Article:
The Risk of Writing Bluntly

“If you know somebody is going to be awfully annoyed by something you write, that’s obviously very satisfying, and if they howl with rage or cry, that’s honey.”- A. N. Wilson

I know a guy. He taught on a campus back then. The wretched guy knew a girl who learned a bit of his love life. She came into his life without warning, and slowly but surely knowing everything about him.

Every single thing. Even when he broke up with his girl friend. Even when he felt like he wanted to leave the post of the job. Even when things happened to he and his entire limited social circle. She observed it all. Her competence of seeing behind the faces and gestures and every superficial detail is considerably amazing.

So she wrote short stories based on the observation. In the readers’ eyes, quite easily the supposedly fictitious story gave the first impression that the whole settings,plot and characters were taken from real life intricacies. Readers were able to infer that effortlessly and they were sort of familiar with that but stunned at the same time because it unraveled what was kept behind ‘some wall’.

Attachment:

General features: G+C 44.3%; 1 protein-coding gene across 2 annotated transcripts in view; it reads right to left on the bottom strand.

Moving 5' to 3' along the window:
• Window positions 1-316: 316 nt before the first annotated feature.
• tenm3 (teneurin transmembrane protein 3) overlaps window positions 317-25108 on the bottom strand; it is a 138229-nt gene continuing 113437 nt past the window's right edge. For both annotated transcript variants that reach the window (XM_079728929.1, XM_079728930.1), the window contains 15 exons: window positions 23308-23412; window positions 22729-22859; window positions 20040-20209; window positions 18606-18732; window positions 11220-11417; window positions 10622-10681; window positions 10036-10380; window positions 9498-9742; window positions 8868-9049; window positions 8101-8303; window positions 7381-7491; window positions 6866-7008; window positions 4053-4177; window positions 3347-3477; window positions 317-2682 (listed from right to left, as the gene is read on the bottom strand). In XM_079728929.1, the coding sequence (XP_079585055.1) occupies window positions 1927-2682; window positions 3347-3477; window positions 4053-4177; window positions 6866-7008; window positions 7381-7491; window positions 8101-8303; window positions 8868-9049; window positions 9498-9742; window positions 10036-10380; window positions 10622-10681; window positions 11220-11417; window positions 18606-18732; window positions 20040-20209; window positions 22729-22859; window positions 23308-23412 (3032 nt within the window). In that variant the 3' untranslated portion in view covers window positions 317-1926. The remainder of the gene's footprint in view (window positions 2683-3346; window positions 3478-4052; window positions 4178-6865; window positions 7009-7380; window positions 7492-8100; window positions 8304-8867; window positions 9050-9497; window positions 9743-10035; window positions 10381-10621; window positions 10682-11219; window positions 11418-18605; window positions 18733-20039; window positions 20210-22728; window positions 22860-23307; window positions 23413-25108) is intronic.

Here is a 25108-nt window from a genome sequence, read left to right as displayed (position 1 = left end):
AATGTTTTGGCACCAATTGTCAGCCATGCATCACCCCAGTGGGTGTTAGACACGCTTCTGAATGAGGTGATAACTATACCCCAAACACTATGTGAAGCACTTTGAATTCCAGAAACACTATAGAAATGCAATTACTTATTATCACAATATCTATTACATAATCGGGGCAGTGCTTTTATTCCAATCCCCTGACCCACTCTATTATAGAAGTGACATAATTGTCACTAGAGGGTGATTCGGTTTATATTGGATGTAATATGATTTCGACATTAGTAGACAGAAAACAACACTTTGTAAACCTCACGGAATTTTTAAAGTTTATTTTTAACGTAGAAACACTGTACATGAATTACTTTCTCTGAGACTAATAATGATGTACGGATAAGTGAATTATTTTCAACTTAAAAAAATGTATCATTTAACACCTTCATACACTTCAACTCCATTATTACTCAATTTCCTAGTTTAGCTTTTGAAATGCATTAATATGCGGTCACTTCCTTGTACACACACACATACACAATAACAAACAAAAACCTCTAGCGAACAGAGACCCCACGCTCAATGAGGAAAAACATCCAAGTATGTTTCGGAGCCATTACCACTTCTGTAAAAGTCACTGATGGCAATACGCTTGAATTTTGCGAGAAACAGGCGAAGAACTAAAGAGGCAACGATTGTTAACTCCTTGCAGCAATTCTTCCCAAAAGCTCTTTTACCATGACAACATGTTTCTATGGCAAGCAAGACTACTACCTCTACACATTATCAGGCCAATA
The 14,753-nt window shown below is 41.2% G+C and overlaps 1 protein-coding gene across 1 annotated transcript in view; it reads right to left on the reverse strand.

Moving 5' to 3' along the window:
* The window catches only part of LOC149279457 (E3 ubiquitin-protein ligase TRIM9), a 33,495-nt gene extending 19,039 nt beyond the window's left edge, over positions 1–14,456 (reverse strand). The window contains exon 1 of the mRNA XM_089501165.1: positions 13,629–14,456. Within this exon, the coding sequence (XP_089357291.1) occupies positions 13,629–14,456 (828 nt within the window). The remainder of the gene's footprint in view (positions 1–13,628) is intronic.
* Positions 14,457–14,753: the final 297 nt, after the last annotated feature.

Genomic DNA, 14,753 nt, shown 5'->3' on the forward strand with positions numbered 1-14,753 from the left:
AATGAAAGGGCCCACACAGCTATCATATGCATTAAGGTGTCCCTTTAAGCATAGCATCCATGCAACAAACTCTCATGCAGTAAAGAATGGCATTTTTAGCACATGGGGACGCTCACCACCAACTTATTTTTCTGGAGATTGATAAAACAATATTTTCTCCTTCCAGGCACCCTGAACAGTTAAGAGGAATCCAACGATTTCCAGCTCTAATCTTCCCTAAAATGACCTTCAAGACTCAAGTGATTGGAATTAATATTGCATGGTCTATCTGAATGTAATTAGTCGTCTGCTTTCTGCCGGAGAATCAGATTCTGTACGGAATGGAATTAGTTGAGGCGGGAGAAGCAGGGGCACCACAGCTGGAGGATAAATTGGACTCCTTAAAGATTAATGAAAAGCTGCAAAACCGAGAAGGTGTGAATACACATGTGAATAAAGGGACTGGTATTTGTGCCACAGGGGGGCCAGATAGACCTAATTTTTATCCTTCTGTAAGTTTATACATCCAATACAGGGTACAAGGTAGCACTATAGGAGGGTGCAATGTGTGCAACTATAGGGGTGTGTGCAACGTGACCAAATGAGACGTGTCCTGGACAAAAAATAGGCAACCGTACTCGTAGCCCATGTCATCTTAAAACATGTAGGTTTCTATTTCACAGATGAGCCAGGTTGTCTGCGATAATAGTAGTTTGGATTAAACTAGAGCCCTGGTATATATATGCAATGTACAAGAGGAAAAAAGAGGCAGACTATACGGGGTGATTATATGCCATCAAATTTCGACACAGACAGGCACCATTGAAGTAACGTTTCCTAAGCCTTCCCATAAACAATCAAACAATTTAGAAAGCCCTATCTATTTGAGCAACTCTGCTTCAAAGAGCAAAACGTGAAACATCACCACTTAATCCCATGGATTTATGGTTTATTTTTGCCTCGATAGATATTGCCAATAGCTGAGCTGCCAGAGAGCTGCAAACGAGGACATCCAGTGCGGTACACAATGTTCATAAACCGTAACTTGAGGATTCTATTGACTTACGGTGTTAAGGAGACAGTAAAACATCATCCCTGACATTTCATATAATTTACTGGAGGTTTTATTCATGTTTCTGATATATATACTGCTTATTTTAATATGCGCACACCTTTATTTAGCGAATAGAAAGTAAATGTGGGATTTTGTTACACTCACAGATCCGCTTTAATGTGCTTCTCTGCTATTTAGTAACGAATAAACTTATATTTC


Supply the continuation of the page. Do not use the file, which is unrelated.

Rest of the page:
The guy begged to differ. He found the fiction quite harrassing, letting private emotions and events exposed to the rest of the microcosm : the inhabitants of the small universe on the campus.

But it was  a fictitious piece of lit work so how could it do him any harm? Was or was not he entitled to the rage of having his private life exposed to the world without his knowledge by the amateurish short story author? Must an author always ask for permission before writing a story based on someone’s private life or events? What do you think? Drop me a line or two in the comment box.

Posted from WordPress for Android

Leave a comment

Filed under writing

Leave a Reply

Fill in your details below or click an icon to log in:

WordPress.com Logo

You are commenting using your WordPress.com account. Log Out / Change )

Twitter picture

You are commenting using your Twitter account. Log Out / Change )

Facebook photo

You are commenting using your Facebook account. Log Out / Change )

Google+ photo

You are commenting using your Google+ account. Log Out / Change )

Connecting to %s